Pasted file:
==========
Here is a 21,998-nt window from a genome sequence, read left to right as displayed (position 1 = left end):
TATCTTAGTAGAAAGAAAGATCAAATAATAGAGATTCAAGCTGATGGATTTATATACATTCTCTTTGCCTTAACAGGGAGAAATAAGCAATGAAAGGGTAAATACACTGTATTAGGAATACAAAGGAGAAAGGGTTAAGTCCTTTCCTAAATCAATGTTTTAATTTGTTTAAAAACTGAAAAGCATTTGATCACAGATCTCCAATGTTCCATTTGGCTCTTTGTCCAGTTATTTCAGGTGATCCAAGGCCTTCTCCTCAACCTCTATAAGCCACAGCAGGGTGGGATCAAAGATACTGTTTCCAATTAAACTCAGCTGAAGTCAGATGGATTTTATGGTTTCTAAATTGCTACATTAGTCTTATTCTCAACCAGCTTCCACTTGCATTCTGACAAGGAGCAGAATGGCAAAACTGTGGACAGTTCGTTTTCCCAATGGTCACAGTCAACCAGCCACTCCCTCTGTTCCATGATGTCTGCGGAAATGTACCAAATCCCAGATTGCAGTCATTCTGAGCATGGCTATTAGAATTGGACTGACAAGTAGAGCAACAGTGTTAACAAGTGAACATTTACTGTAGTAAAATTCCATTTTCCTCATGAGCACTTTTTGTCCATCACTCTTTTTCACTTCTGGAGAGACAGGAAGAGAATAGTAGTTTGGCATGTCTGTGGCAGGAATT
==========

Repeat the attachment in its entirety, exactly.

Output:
Here is a 21,998-nt window from a genome sequence, read left to right as displayed (position 1 = left end):
TATCTTAGTAGAAAGAAAGATCAAATAATAGAGATTCAAGCTGATGGATTTATATACATTCTCTTTGCCTTAACAGGGAGAAATAAGCAATGAAAGGGTAAATACACTGTATTAGGAATACAAAGGAGAAAGGGTTAAGTCCTTTCCTAAATCAATGTTTTAATTTGTTTAAAAACTGAAAAGCATTTGATCACAGATCTCCAATGTTCCATTTGGCTCTTTGTCCAGTTATTTCAGGTGATCCAAGGCCTTCTCCTCAACCTCTATAAGCCACAGCAGGGTGGGATCAAAGATACTGTTTCCAATTAAACTCAGCTGAAGTCAGATGGATTTTATGGTTTCTAAATTGCTACATTAGTCTTATTCTCAACCAGCTTCCACTTGCATTCTGACAAGGAGCAGAATGGCAAAACTGTGGACAGTTCGTTTTCCCAATGGTCACAGTCAACCAGCCACTCCCTCTGTTCCATGATGTCTGCGGAAATGTACCAAATCCCAGATTGCAGTCATTCTGAGCATGGCTATTAGAATTGGACTGACAAGTAGAGCAACAGTGTTAACAAGTGAACATTTACTGTAGTAAAATTCCATTTTCCTCATGAGCACTTTTTGTCCATCACTCTTTTTCACTTCTGGAGAGACAGGAAGAGAATAGTAGTTTGGCATGTCTGTGGCAGGAATT